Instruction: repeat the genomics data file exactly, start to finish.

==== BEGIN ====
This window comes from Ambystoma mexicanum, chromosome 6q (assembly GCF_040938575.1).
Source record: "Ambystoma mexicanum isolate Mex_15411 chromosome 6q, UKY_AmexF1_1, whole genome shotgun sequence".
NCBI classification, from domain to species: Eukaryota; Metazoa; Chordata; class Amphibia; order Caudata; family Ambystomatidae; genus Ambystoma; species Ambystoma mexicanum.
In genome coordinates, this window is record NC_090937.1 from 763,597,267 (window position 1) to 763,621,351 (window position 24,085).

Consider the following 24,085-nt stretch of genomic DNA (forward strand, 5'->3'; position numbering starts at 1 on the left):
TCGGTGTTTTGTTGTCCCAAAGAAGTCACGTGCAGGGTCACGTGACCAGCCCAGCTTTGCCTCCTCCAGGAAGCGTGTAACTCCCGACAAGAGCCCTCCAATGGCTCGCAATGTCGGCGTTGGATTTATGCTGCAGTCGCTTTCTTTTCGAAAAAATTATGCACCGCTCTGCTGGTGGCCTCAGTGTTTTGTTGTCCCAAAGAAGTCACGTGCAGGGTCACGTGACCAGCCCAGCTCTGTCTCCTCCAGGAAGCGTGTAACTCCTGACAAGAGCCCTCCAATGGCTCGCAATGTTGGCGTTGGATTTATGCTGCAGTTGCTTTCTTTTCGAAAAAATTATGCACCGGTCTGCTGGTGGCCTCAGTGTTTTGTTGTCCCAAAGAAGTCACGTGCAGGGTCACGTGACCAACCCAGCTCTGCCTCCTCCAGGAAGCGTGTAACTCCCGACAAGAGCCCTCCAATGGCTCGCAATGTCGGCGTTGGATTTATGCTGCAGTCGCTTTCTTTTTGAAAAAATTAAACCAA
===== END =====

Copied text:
This window comes from Ambystoma mexicanum, chromosome 6q (assembly GCF_040938575.1).
Source record: "Ambystoma mexicanum isolate Mex_15411 chromosome 6q, UKY_AmexF1_1, whole genome shotgun sequence".
NCBI classification, from domain to species: Eukaryota; Metazoa; Chordata; class Amphibia; order Caudata; family Ambystomatidae; genus Ambystoma; species Ambystoma mexicanum.
In genome coordinates, this window is record NC_090937.1 from 763,597,267 (window position 1) to 763,621,351 (window position 24,085).

Consider the following 24,085-nt stretch of genomic DNA (forward strand, 5'->3'; position numbering starts at 1 on the left):
TCGGTGTTTTGTTGTCCCAAAGAAGTCACGTGCAGGGTCACGTGACCAGCCCAGCTTTGCCTCCTCCAGGAAGCGTGTAACTCCCGACAAGAGCCCTCCAATGGCTCGCAATGTCGGCGTTGGATTTATGCTGCAGTCGCTTTCTTTTCGAAAAAATTATGCACCGCTCTGCTGGTGGCCTCAGTGTTTTGTTGTCCCAAAGAAGTCACGTGCAGGGTCACGTGACCAGCCCAGCTCTGTCTCCTCCAGGAAGCGTGTAACTCCTGACAAGAGCCCTCCAATGGCTCGCAATGTTGGCGTTGGATTTATGCTGCAGTTGCTTTCTTTTCGAAAAAATTATGCACCGGTCTGCTGGTGGCCTCAGTGTTTTGTTGTCCCAAAGAAGTCACGTGCAGGGTCACGTGACCAACCCAGCTCTGCCTCCTCCAGGAAGCGTGTAACTCCCGACAAGAGCCCTCCAATGGCTCGCAATGTCGGCGTTGGATTTATGCTGCAGTCGCTTTCTTTTTGAAAAAATTAAACCAA